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Sun Care Treatments
Play It Safe With Summer Treatments
By: Rhonda Allison
Posted: April 30, 2013, from the May 2013 issue of Skin Inc. magazine.
page 5 of 6
Antioxidants work to disable free radicals and prevent cell damage by inhibiting the oxidation of other molecules. An interesting fact, however, is that antioxidants are actually oxidized themselves, which is what enables them to effectively terminate oxidation chain reactions.
Topical formulas easily absorbed by the skin allow for the optimum delivery of antioxidants to the deeper skin cells to tone, firm and refine lines. Good home-care topical formulas might include:
- Vitamins A, C and E;
- Ascorbic acid;
- Retinoids; and
- L-lactic acid.
Protection. Sun protection becomes even more vital following any corrective treatment when the skin is most vulnerable. Not all sun care formulas are created equal, however, and you will need to take into account the type of work you are doing and your client’s daily skin care regimen.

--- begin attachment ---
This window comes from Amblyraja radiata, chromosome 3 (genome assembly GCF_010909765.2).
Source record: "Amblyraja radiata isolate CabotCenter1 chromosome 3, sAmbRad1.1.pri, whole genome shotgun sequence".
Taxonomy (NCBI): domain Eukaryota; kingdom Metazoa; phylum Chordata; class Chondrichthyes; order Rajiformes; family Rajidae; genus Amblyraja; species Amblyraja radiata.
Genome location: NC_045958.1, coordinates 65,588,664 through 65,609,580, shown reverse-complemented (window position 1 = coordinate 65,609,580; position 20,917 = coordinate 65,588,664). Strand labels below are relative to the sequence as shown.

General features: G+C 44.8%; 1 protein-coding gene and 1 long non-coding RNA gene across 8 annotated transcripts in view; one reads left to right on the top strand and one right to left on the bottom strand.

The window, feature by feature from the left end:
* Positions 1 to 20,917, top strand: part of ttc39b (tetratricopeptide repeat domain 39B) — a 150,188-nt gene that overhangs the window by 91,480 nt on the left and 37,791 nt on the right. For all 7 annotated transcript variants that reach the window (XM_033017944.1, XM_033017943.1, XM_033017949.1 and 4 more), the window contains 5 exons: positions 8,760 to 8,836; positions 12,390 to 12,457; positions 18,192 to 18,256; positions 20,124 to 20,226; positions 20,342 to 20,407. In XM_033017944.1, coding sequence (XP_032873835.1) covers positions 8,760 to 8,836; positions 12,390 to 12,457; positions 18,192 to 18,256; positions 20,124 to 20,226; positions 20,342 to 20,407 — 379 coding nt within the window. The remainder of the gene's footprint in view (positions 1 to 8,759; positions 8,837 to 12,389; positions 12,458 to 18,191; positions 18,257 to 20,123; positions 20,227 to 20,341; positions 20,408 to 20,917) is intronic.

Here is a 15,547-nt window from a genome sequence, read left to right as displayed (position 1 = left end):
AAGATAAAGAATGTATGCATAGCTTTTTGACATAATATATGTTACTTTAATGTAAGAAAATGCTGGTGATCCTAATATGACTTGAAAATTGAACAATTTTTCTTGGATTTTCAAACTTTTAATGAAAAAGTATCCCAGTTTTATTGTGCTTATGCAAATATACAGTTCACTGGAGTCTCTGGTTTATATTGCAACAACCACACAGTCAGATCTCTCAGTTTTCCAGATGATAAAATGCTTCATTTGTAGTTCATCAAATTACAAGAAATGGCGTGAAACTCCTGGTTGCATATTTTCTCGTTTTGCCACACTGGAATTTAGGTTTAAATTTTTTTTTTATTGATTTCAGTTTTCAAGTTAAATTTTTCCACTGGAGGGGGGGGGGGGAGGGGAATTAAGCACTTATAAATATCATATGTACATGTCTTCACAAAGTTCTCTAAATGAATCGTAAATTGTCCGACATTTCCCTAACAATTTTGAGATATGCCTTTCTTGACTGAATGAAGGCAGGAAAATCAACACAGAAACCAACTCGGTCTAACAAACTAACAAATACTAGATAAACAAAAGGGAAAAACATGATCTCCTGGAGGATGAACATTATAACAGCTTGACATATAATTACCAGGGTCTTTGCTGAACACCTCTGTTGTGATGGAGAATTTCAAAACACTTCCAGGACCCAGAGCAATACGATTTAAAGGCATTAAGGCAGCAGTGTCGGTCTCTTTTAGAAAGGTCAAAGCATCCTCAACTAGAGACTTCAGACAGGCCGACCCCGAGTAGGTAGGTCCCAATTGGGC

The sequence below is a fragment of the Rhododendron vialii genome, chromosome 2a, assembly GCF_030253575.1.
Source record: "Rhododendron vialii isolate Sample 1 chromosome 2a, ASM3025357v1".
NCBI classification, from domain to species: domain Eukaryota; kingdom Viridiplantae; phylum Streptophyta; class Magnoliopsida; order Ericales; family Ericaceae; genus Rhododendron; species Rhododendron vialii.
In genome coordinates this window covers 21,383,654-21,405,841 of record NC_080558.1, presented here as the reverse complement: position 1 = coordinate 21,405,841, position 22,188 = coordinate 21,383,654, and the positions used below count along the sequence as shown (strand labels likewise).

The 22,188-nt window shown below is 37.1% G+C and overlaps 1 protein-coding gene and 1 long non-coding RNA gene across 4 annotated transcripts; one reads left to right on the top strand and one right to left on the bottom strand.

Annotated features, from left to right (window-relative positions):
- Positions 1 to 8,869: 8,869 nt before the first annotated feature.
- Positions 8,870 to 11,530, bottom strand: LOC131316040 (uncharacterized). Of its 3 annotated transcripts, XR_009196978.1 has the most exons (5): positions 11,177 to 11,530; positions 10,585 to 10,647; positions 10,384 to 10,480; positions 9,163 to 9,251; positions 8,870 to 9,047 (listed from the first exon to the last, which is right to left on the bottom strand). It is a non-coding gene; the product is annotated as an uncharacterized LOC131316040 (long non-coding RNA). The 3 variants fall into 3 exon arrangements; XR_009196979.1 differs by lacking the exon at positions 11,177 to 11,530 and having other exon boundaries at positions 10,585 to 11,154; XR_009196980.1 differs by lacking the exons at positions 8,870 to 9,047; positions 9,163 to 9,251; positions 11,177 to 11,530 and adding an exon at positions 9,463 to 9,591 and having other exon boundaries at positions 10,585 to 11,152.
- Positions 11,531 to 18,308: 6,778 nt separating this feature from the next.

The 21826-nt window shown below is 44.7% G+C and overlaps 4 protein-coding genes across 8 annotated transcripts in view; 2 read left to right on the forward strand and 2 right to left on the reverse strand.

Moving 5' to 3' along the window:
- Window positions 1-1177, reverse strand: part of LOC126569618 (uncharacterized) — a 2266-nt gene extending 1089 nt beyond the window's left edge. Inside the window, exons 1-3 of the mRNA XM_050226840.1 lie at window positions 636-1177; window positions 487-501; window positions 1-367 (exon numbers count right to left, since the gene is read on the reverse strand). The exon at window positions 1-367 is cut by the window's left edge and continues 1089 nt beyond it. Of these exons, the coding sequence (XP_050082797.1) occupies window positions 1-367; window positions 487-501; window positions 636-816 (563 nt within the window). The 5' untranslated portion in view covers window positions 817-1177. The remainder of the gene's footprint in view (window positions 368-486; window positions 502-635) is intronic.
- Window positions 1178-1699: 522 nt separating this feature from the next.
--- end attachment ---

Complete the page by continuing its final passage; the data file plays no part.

For instance, if a client is on vitamin A-derivatives, or other acid-based correctives and lighteners, or she is receiving skin-peeling treatments or microdermabrasion, consider the protection level, as well as how that sunscreen will interact with the disturbance to the skin, and exposure to sun and heat.
Hats, clothing and shade work well, but also remind clients to opt for an SPF of at least 30. Mineral-based sunscreens, such as those using zinc oxide or titanium dioxide, work well to protect against the full UV spectrum and are less likely to irritate the skin after the treatment. Look to formulas that also deliver antioxidants, because they will further support the fight against free radical damage. Some skin types can be sensitive to chemical-based sunscreens.